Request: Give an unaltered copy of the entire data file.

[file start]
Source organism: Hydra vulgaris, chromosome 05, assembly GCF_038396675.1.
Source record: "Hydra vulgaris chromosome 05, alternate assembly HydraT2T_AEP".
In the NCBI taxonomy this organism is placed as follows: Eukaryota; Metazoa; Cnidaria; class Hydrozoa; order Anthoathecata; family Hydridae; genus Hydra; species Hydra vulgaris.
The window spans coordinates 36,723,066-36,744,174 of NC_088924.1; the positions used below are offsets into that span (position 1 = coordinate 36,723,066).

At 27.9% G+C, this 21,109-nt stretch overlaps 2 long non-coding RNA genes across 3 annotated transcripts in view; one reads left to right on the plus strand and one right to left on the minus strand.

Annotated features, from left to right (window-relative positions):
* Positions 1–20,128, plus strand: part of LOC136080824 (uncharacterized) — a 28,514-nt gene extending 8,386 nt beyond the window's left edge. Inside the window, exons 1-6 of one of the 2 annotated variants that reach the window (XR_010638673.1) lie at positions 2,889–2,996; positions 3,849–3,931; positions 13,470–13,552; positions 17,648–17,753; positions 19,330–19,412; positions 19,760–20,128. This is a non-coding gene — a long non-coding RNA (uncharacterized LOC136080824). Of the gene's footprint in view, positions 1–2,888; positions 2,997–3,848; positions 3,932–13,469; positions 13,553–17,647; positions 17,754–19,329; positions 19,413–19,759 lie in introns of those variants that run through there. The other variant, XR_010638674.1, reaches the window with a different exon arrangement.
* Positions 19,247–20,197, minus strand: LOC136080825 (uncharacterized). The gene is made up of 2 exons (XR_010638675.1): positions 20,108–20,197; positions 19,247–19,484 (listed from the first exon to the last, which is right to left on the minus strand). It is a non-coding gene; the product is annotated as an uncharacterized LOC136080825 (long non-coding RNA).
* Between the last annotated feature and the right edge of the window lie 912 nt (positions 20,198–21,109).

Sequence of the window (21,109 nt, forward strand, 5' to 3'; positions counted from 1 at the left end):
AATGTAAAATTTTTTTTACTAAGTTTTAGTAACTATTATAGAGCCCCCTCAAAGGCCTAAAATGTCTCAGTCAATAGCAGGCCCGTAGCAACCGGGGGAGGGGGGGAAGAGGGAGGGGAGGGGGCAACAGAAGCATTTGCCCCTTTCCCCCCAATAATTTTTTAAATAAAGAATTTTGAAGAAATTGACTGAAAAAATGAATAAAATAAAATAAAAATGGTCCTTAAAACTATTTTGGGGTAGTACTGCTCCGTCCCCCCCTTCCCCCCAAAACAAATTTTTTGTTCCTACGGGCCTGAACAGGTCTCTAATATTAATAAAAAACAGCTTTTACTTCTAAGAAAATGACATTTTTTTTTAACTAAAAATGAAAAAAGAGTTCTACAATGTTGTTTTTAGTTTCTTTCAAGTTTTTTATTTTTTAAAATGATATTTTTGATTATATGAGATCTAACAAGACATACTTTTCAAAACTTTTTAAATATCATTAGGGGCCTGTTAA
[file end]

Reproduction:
Source organism: Hydra vulgaris, chromosome 05, assembly GCF_038396675.1.
Source record: "Hydra vulgaris chromosome 05, alternate assembly HydraT2T_AEP".
In the NCBI taxonomy this organism is placed as follows: Eukaryota; Metazoa; Cnidaria; class Hydrozoa; order Anthoathecata; family Hydridae; genus Hydra; species Hydra vulgaris.
The window spans coordinates 36,723,066-36,744,174 of NC_088924.1; the positions used below are offsets into that span (position 1 = coordinate 36,723,066).

At 27.9% G+C, this 21,109-nt stretch overlaps 2 long non-coding RNA genes across 3 annotated transcripts in view; one reads left to right on the plus strand and one right to left on the minus strand.

Annotated features, from left to right (window-relative positions):
* Positions 1–20,128, plus strand: part of LOC136080824 (uncharacterized) — a 28,514-nt gene extending 8,386 nt beyond the window's left edge. Inside the window, exons 1-6 of one of the 2 annotated variants that reach the window (XR_010638673.1) lie at positions 2,889–2,996; positions 3,849–3,931; positions 13,470–13,552; positions 17,648–17,753; positions 19,330–19,412; positions 19,760–20,128. This is a non-coding gene — a long non-coding RNA (uncharacterized LOC136080824). Of the gene's footprint in view, positions 1–2,888; positions 2,997–3,848; positions 3,932–13,469; positions 13,553–17,647; positions 17,754–19,329; positions 19,413–19,759 lie in introns of those variants that run through there. The other variant, XR_010638674.1, reaches the window with a different exon arrangement.
* Positions 19,247–20,197, minus strand: LOC136080825 (uncharacterized). The gene is made up of 2 exons (XR_010638675.1): positions 20,108–20,197; positions 19,247–19,484 (listed from the first exon to the last, which is right to left on the minus strand). It is a non-coding gene; the product is annotated as an uncharacterized LOC136080825 (long non-coding RNA).
* Between the last annotated feature and the right edge of the window lie 912 nt (positions 20,198–21,109).

Sequence of the window (21,109 nt, forward strand, 5' to 3'; positions counted from 1 at the left end):
AATGTAAAATTTTTTTTACTAAGTTTTAGTAACTATTATAGAGCCCCCTCAAAGGCCTAAAATGTCTCAGTCAATAGCAGGCCCGTAGCAACCGGGGGAGGGGGGGAAGAGGGAGGGGAGGGGGCAACAGAAGCATTTGCCCCTTTCCCCCCAATAATTTTTTAAATAAAGAATTTTGAAGAAATTGACTGAAAAAATGAATAAAATAAAATAAAAATGGTCCTTAAAACTATTTTGGGGTAGTACTGCTCCGTCCCCCCCTTCCCCCCAAAACAAATTTTTTGTTCCTACGGGCCTGAACAGGTCTCTAATATTAATAAAAAACAGCTTTTACTTCTAAGAAAATGACATTTTTTTTTAACTAAAAATGAAAAAAGAGTTCTACAATGTTGTTTTTAGTTTCTTTCAAGTTTTTTATTTTTTAAAATGATATTTTTGATTATATGAGATCTAACAAGACATACTTTTCAAAACTTTTTAAATATCATTAGGGGCCTGTTAA